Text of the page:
Max has other fantasies about young, polyglot women, perhaps because none of his current relationships are satisfying. They are mostly with older women or women he cannot connect with due to his snobbery.
Towards the end of this section, Max gives in to a lonely receptionist’s invitation to become his mistress, but upon waking beside her the next morning, he desperately wants to leave her bed and never return. She asks him whether she is the best lover he has ever had, because he was certainly hers. No, he says, thinking “of the many categories of repulsive people. … [I]t’s the inarticulate ones who are the worst of all.” He tells her that there’s something about her he can’t stand, that she is boring, inhibited, and old. It’s a crushing scene — more so when you realise that Max doesn’t even get her name. The receptionist “curses” him. It’s biblical, old-fashioned, and effective. Max suddenly cannot write.
In a narrative move that initially feels risky — but pays off — the third section takes a large leap from Stockholm to Italy, where we meet Lucrezia Latini Orsi. Up until this point the Latini family name has appeared only once, in a seven-line snippet from a magazine article the receptionist reads to Max. Lucrezia reveals that Max comes to the Latini family to write another article about them: an atoning project for his treatment of the receptionist, as it turns out. He is intrigued by Lucrezia’s mother, a woman who is kept in an asylum, but who is indeed a true polyglot like Max — and it is this woman who becomes the polyglot at the centre of his manuscript.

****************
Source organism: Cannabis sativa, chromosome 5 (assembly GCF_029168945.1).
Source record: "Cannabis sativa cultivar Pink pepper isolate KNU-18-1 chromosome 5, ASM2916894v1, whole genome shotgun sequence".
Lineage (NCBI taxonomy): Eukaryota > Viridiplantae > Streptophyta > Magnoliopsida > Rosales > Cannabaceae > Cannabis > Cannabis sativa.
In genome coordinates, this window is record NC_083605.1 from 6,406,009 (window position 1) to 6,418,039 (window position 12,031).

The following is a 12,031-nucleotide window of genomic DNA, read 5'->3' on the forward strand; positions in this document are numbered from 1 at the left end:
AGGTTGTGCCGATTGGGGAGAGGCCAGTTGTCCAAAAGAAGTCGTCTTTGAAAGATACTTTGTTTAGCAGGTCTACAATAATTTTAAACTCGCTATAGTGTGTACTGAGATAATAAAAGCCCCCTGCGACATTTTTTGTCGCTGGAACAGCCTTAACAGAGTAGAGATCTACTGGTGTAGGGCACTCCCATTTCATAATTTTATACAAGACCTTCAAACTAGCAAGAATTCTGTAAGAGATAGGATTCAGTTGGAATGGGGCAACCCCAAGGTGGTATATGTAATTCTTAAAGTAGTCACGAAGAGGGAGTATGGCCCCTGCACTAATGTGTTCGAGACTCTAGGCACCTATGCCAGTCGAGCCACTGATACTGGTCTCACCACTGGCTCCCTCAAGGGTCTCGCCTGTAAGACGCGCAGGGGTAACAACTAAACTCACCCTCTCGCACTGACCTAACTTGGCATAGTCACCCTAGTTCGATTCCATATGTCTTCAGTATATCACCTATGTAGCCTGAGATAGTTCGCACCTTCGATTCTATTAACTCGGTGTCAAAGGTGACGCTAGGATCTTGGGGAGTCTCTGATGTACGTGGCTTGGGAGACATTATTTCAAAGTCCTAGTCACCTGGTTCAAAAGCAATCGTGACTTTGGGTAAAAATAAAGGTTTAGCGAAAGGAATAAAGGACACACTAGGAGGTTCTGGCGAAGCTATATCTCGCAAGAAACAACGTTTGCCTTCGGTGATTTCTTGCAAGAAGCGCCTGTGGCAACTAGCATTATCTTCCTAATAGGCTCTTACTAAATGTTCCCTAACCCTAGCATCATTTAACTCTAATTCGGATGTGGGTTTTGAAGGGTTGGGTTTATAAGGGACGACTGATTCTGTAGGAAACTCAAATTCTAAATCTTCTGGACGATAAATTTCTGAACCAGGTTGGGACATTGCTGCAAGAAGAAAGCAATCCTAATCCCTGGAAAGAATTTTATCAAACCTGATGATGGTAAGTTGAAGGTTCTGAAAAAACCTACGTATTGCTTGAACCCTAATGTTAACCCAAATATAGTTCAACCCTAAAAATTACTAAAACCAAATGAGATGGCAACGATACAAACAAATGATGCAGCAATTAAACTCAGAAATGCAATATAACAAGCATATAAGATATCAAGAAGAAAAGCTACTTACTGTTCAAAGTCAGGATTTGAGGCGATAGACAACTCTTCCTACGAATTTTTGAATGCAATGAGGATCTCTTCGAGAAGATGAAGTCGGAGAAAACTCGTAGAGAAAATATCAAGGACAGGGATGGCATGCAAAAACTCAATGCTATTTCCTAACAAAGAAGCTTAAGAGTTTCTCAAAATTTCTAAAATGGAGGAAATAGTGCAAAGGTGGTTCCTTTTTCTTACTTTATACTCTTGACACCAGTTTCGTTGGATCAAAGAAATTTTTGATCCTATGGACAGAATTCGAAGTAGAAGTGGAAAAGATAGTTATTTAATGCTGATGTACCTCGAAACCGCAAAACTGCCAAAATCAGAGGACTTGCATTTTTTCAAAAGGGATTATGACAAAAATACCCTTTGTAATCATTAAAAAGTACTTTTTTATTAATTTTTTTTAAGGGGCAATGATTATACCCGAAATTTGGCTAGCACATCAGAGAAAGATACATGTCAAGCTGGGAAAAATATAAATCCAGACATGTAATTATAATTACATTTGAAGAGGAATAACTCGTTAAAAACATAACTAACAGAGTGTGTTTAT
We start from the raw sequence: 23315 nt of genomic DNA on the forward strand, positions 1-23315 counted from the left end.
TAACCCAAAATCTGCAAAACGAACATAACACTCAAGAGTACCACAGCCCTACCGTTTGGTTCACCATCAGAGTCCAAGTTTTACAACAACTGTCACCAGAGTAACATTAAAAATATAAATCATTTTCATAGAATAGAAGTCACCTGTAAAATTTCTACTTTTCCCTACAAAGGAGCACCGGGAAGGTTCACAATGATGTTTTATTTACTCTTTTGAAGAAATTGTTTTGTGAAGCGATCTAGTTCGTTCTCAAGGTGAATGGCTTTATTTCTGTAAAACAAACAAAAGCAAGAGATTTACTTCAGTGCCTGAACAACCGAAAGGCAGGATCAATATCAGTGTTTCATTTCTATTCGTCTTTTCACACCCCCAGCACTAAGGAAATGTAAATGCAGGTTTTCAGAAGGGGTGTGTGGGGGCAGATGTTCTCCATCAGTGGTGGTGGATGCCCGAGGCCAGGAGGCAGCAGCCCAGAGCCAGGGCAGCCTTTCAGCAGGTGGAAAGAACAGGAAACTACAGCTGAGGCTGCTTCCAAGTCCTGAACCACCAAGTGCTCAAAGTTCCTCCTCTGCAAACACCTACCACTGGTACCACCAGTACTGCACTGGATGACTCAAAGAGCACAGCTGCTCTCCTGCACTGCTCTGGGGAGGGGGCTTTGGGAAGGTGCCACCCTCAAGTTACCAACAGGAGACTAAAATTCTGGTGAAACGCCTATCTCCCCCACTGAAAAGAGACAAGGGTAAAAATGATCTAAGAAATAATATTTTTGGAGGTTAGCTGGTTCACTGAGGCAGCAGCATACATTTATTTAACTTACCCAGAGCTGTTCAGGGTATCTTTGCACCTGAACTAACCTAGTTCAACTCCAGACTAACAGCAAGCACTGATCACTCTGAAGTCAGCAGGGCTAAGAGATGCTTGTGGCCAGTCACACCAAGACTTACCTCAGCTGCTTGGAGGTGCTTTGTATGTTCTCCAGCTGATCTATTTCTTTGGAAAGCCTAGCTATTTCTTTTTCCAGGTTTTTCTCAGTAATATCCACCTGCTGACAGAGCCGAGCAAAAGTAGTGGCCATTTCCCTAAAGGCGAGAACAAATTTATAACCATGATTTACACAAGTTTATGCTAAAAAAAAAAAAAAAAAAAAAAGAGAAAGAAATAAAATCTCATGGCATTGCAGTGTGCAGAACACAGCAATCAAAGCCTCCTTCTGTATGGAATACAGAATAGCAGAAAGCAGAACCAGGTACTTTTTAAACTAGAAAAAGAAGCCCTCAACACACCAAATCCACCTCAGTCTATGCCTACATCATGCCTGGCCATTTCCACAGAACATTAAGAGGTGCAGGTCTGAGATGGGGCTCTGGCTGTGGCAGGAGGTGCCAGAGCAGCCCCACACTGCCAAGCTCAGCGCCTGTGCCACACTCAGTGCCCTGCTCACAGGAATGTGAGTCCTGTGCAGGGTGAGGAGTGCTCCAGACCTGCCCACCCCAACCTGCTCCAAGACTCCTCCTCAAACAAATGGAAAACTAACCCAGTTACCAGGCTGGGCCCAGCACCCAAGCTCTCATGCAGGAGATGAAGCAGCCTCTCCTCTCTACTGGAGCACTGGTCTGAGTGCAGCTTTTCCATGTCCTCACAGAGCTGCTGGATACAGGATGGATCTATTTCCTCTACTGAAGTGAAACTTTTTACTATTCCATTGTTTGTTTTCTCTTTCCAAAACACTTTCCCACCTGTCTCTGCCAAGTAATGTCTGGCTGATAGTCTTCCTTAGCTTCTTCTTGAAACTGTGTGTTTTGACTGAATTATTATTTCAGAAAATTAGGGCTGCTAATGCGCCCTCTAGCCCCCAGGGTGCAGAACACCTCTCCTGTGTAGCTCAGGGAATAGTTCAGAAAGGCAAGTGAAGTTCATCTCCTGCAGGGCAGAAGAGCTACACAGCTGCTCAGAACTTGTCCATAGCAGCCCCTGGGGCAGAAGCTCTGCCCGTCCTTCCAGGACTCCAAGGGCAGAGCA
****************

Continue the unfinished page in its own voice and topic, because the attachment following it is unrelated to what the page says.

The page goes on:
If my synopsis of The Polyglot Lovers feels clipped and disjointed, that’s because it is and because that’s also how the novel reads. Both of the first two sections come to a clean, economical full stop, while the third plays out to a satisfying conclusion. Structurally, the novel owes a lot to the conversational, lateral style of Roberto Bolaño, as well as the mirrored actions and character gradations of Vladimir Nabokov. Perhaps it’s tone deaf to name two male writers here, but Wolff herself has noted the richness of the male canon and contended that “there is no reason why a woman… should not stand on the shoulders of giants.” Here, she puts both influences to effective use. The novel seems to grow around you like a patch of weeds until you realise it’s being masterfully shaped, trimmed into an ornamental garden, as it eventually makes a compelling full circle back to Ellinor in its surprising and exhilarating final pages.